Monday, September 5, 2011

Weird Tales Books

The Fantastic Swordsmen edited by L. Sprague de Camp

Heroic fantasy, a subgenre of Weird Tales' stock in trade, evolved during the late 19th and early 20th centuries, but its boom came after the deaths of pioneers such as Lord Dunsany, Robert E. Howard, and Clark Ashton Smith. (I'll use the terms heroic fantasy and sword and sorcery interchangeably here. Feel free to quibble.) Lin Carter played his part in that. Frank Frazetta may have played an even greater part. In any case, paperback fantasy filled the spinner rack during the 1960s and '70s. Not one to miss out on a good thing, Pyramid Books issued its own collection of heroic fantasy, The Fantastic Swordsmen, in 1967, edited by a practitioner of long standing, L. Sprague de Camp. The book includes nine tales, three printed therein for the first time, two originally printed in the pages of Weird Tales, and each introduced by de Camp's biographical and scholarly comments. Each story is also introduced with a map of the world in which it takes place, drawn by cover artist Jack Gaughan after L. Sprague de Camp. There is a Conan story here, and stories of his literary offspring, Elak of Atlantis and Brak the Barbarian. Michael Moorcock also weighs in with an early tale of his hero, Elric of Melnibon√©.

The Fantastic Swordsmen edited by L. Sprague de Camp
(Pyramid Books, 1967, 204 pages)
"Tellers of Tales" (Introduction) by L. Sprague de Camp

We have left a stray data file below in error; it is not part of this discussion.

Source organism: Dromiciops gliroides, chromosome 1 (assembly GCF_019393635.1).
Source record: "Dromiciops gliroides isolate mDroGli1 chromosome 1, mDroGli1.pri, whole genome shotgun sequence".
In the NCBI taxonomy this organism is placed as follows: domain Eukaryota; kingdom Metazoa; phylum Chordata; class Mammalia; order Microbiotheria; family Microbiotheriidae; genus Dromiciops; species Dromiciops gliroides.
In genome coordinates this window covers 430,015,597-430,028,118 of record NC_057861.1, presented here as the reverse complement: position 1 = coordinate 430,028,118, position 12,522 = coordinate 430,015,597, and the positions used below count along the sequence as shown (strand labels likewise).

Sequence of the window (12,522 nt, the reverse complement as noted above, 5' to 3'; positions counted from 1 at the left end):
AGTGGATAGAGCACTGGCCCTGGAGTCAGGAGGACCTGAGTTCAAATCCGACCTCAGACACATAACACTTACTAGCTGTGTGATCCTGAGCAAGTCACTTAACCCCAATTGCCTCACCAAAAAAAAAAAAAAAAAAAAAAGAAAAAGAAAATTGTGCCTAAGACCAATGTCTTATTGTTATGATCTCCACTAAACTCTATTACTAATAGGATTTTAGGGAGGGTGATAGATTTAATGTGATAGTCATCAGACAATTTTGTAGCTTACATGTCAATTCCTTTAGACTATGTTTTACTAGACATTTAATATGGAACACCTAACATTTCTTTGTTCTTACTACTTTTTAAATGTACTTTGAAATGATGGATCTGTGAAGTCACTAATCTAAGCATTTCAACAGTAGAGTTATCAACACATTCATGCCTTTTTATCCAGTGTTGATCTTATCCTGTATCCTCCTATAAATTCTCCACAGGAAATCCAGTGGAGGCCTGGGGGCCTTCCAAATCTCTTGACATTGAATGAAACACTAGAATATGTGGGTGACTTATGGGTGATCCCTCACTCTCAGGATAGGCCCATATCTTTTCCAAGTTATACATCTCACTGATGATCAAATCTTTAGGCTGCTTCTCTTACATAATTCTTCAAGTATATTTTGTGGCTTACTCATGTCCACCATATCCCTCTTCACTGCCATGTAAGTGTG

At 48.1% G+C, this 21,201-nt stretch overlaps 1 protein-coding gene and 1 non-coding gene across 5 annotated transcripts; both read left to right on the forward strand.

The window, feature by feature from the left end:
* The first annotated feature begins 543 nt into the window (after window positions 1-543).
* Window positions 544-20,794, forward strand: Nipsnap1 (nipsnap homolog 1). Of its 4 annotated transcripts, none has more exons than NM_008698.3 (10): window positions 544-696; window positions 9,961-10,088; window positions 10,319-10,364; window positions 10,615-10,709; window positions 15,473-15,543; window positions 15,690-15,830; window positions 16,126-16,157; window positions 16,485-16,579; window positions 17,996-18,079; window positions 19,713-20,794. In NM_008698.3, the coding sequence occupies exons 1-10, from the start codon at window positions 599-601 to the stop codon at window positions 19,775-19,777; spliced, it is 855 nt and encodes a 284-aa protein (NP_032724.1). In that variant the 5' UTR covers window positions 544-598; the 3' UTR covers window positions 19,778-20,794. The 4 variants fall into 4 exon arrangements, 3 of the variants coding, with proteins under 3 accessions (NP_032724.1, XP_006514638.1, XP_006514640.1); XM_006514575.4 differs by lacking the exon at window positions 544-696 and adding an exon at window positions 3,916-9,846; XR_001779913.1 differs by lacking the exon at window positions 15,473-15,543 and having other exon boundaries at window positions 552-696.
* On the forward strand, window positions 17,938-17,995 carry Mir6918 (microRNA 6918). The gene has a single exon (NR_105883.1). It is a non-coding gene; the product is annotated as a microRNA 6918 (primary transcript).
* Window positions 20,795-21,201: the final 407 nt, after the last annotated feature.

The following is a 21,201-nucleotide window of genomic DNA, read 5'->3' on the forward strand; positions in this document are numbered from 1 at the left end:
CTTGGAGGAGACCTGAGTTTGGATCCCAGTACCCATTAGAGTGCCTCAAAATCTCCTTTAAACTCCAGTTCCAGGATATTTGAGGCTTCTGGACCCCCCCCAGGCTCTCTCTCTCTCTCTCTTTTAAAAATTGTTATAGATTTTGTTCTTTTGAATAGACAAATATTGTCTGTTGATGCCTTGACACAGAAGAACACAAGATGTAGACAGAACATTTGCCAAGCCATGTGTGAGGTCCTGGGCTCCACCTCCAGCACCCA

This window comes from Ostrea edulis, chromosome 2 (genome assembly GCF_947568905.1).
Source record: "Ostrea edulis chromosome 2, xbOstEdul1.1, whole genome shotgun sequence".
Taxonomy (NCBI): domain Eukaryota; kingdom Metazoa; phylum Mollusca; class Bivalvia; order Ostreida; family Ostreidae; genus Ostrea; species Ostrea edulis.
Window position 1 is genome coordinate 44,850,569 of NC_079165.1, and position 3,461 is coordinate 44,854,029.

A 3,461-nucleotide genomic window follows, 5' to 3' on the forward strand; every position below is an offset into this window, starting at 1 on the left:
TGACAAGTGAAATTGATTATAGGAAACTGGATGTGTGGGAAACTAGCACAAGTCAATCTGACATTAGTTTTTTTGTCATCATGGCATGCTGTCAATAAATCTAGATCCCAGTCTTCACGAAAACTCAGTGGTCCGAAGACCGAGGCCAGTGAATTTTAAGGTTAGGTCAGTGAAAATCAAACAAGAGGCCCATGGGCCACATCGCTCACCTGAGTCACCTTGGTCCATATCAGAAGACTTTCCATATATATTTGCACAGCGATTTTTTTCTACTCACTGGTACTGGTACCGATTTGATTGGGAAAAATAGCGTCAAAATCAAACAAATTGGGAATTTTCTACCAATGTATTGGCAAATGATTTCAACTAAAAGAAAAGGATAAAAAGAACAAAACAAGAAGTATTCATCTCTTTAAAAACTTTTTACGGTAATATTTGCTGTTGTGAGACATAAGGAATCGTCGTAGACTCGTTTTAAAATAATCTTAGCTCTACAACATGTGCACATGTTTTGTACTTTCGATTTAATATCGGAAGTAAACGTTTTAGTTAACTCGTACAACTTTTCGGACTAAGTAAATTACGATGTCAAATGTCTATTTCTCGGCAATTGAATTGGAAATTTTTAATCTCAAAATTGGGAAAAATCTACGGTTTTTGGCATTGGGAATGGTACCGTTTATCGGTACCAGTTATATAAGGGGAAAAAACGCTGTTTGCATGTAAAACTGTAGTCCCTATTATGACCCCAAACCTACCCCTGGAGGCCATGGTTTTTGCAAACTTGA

"Black Lotus" by Robert Bloch (Unusual Stories, 1935)
"The Fortress Unvanquishable Save for Sacnoth" by Lord Dunsany (The Sword of Welleran and Other Stories, 1908)
"Drums of Tombalku" by Robert E. Howard and L. Sprague de Camp (Original to this book)
"The Girl in the Gem" by John Jakes (Fantastic Stories of Imagination, Jan. 1965)
"Dragon Moon" by Henry Kuttner (Weird Tales, Jan. 1941)
"The Other Gods" by H.P. Lovecraft (Weird Tales, Oct. 1938)
"The Singing Citadel" by Michael Moorcock (Original to this book)
"The Tower" by Luigi de Pascalis (Translated from the Italian by L. Sprague de Camp and original to this book)

The Fantastic Swordsmen, edited by L. Sprague de Camp (1967). The cover by Jack Gaughan (1930-1985) illustrates John Jakes' contribution to the collection, "The Girl in the Gem." You can see her there in the background, imprisoned in a multifaceted blue oval. 
Text copyright 2011 Terence E. Hanley

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